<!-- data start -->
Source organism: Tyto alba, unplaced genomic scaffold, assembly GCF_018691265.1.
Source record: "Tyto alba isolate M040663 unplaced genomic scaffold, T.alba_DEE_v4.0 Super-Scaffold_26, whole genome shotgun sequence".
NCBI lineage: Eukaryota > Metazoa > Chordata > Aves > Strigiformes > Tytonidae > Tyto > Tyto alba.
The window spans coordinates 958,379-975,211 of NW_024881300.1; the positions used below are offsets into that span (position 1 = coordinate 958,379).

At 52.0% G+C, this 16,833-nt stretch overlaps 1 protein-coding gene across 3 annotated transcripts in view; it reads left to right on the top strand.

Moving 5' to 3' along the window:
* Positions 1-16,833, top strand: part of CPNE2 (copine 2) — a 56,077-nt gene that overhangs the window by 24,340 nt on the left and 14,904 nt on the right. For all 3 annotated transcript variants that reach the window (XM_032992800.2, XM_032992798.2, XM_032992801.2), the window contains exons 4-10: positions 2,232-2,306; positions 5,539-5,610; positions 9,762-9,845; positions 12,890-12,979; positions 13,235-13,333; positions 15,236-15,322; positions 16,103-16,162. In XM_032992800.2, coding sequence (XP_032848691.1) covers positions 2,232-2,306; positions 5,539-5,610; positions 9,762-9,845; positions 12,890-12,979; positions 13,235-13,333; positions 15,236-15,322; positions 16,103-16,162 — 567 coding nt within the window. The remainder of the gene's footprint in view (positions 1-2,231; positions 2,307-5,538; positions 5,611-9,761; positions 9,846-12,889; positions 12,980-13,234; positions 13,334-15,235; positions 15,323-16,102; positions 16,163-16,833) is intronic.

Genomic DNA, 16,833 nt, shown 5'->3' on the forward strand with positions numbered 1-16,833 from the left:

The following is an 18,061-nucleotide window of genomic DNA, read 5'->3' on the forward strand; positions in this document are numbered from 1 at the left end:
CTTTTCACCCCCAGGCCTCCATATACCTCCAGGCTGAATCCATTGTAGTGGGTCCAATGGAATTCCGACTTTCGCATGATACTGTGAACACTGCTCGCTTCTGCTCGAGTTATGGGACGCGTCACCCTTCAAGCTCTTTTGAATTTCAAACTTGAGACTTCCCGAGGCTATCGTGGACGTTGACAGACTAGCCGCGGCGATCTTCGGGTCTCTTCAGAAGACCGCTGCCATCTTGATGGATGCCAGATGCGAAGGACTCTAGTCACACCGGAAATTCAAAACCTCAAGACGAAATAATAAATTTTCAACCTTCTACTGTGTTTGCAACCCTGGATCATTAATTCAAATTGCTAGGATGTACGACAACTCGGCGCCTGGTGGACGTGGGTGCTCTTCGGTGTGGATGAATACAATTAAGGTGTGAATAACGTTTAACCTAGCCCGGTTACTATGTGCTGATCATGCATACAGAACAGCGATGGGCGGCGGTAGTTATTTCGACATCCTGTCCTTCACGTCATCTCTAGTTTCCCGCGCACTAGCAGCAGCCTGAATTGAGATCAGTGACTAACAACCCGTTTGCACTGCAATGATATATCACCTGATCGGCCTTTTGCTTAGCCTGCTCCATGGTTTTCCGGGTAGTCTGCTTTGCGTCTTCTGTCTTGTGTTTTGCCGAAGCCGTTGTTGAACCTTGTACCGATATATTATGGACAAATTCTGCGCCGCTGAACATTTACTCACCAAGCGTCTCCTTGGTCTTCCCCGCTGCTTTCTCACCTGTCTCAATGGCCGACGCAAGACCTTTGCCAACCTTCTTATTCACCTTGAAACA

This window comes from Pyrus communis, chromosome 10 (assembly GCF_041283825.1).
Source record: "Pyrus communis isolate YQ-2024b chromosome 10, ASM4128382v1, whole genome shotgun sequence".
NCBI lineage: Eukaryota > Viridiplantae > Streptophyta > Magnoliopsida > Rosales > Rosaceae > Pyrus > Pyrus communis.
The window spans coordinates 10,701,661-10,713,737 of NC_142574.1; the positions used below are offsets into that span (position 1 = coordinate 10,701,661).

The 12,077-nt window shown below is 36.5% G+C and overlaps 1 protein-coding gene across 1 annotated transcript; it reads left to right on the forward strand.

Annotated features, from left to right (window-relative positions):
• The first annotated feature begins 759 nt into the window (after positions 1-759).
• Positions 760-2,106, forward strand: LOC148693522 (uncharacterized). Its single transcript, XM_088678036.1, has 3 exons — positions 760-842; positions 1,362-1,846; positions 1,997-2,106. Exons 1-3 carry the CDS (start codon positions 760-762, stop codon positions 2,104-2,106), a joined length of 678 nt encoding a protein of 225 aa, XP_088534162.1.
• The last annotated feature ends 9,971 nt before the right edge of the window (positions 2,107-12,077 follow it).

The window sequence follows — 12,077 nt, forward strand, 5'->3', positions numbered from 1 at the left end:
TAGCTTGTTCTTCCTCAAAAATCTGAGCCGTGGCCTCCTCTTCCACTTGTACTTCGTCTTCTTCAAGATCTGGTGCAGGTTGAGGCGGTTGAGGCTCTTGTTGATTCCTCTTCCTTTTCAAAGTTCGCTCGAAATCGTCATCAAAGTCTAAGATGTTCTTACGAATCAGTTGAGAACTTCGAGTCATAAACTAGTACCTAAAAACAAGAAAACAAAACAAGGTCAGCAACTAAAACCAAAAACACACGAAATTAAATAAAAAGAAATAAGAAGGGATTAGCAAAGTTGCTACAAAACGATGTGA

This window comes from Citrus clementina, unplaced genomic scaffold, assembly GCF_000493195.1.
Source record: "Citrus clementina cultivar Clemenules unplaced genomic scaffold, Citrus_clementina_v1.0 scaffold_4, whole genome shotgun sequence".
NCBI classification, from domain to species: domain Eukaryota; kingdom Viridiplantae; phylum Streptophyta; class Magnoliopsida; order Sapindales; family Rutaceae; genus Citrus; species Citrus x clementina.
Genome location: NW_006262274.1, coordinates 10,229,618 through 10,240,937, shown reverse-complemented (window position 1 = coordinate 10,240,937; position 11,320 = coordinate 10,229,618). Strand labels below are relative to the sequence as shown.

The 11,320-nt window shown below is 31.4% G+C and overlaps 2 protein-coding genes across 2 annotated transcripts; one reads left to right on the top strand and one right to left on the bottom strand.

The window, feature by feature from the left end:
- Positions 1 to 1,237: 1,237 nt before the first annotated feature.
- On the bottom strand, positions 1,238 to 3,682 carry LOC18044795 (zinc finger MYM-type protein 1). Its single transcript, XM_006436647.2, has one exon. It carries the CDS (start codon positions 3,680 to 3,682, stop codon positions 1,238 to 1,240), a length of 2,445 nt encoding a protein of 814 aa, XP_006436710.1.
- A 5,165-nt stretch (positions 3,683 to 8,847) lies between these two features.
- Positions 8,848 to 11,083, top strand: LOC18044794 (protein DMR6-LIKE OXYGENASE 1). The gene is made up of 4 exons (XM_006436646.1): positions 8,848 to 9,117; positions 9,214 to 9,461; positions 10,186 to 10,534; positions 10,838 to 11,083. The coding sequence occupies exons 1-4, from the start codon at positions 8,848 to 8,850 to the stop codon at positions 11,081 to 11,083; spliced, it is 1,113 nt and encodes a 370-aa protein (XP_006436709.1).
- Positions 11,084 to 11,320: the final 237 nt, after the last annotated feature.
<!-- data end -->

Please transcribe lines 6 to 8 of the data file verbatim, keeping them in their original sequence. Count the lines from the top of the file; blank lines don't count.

Moving 5' to 3' along the window:
* Positions 1-16,833, top strand: part of CPNE2 (copine 2) — a 56,077-nt gene that overhangs the window by 24,340 nt on the left and 14,904 nt on the right. For all 3 annotated transcript variants that reach the window (XM_032992800.2, XM_032992798.2, XM_032992801.2), the window contains exons 4-10: positions 2,232-2,306; positions 5,539-5,610; positions 9,762-9,845; positions 12,890-12,979; positions 13,235-13,333; positions 15,236-15,322; positions 16,103-16,162. In XM_032992800.2, coding sequence (XP_032848691.1) covers positions 2,232-2,306; positions 5,539-5,610; positions 9,762-9,845; positions 12,890-12,979; positions 13,235-13,333; positions 15,236-15,322; positions 16,103-16,162 — 567 coding nt within the window. The remainder of the gene's footprint in view (positions 1-2,231; positions 2,307-5,538; positions 5,611-9,761; positions 9,846-12,889; positions 12,980-13,234; positions 13,334-15,235; positions 15,323-16,102; positions 16,163-16,833) is intronic.

Genomic DNA, 16,833 nt, shown 5'->3' on the forward strand with positions numbered 1-16,833 from the left: